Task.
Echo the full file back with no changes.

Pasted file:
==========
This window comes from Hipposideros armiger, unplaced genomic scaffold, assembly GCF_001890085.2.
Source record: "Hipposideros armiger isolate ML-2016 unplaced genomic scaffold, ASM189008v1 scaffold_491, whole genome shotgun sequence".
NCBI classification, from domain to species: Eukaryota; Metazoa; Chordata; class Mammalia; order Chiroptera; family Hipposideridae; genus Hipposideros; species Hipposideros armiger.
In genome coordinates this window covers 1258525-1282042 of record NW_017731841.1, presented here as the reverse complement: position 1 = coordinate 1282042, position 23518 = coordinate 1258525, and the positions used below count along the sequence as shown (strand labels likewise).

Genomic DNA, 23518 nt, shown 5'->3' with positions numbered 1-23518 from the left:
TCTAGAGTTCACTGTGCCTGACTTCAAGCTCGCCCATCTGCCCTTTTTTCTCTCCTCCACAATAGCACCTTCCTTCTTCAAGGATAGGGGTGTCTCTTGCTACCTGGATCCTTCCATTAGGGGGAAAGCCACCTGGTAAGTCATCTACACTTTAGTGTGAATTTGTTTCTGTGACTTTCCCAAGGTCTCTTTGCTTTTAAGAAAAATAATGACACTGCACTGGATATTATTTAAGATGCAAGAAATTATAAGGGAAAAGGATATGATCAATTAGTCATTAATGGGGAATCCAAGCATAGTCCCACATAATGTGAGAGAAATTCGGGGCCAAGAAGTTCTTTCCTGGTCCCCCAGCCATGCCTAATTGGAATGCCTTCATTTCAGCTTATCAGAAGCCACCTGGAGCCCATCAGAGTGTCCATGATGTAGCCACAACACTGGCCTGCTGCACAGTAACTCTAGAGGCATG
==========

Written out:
This window comes from Hipposideros armiger, unplaced genomic scaffold, assembly GCF_001890085.2.
Source record: "Hipposideros armiger isolate ML-2016 unplaced genomic scaffold, ASM189008v1 scaffold_491, whole genome shotgun sequence".
NCBI classification, from domain to species: Eukaryota; Metazoa; Chordata; class Mammalia; order Chiroptera; family Hipposideridae; genus Hipposideros; species Hipposideros armiger.
In genome coordinates this window covers 1258525-1282042 of record NW_017731841.1, presented here as the reverse complement: position 1 = coordinate 1282042, position 23518 = coordinate 1258525, and the positions used below count along the sequence as shown (strand labels likewise).

Genomic DNA, 23518 nt, shown 5'->3' with positions numbered 1-23518 from the left:
TCTAGAGTTCACTGTGCCTGACTTCAAGCTCGCCCATCTGCCCTTTTTTCTCTCCTCCACAATAGCACCTTCCTTCTTCAAGGATAGGGGTGTCTCTTGCTACCTGGATCCTTCCATTAGGGGGAAAGCCACCTGGTAAGTCATCTACACTTTAGTGTGAATTTGTTTCTGTGACTTTCCCAAGGTCTCTTTGCTTTTAAGAAAAATAATGACACTGCACTGGATATTATTTAAGATGCAAGAAATTATAAGGGAAAAGGATATGATCAATTAGTCATTAATGGGGAATCCAAGCATAGTCCCACATAATGTGAGAGAAATTCGGGGCCAAGAAGTTCTTTCCTGGTCCCCCAGCCATGCCTAATTGGAATGCCTTCATTTCAGCTTATCAGAAGCCACCTGGAGCCCATCAGAGTGTCCATGATGTAGCCACAACACTGGCCTGCTGCACAGTAACTCTAGAGGCATG